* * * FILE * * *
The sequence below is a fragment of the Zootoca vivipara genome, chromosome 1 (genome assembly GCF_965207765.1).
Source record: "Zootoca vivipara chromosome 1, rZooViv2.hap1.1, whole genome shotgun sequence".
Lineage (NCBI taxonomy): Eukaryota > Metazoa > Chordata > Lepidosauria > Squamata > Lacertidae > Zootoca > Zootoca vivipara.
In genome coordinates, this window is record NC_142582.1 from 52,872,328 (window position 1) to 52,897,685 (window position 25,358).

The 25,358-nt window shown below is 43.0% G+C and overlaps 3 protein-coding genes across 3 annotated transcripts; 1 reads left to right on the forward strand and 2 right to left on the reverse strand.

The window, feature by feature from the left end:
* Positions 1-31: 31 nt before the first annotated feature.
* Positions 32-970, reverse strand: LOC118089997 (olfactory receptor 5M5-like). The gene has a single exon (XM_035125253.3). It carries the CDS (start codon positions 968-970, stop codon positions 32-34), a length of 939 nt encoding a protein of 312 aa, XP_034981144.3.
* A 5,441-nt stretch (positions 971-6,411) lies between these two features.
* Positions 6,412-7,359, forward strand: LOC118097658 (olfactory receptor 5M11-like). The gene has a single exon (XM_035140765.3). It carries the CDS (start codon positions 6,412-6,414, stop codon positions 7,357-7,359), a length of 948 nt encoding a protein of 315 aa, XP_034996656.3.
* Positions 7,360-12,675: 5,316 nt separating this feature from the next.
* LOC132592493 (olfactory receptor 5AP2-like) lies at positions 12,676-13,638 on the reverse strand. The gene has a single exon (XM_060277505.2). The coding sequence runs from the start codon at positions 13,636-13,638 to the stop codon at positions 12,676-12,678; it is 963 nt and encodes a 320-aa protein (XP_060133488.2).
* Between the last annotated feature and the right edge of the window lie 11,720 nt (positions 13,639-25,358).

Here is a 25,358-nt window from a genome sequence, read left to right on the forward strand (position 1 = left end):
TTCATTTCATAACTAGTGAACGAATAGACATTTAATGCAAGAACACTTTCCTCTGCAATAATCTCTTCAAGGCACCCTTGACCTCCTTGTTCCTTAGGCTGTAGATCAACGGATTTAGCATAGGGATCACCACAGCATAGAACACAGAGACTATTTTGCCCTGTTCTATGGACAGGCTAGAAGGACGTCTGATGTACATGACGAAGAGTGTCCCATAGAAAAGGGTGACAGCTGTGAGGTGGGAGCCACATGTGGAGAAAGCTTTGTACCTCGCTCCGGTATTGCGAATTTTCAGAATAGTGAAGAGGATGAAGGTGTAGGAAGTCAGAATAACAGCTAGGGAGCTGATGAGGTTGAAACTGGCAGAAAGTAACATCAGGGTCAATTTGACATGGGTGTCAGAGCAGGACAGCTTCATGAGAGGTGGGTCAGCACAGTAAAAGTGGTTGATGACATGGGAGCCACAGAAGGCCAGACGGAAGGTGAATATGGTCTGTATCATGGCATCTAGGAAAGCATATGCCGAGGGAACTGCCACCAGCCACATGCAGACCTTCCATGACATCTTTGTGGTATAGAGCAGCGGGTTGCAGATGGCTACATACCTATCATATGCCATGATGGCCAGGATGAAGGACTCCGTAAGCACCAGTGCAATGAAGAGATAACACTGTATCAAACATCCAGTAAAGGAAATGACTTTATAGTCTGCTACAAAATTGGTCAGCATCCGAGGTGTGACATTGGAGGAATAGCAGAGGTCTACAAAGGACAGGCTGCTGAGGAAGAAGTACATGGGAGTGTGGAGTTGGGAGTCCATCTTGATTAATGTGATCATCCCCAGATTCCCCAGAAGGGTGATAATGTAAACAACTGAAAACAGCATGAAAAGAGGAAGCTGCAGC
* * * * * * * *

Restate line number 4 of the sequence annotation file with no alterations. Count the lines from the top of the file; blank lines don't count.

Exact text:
In genome coordinates, this window is record NC_142582.1 from 52,872,328 (window position 1) to 52,897,685 (window position 25,358).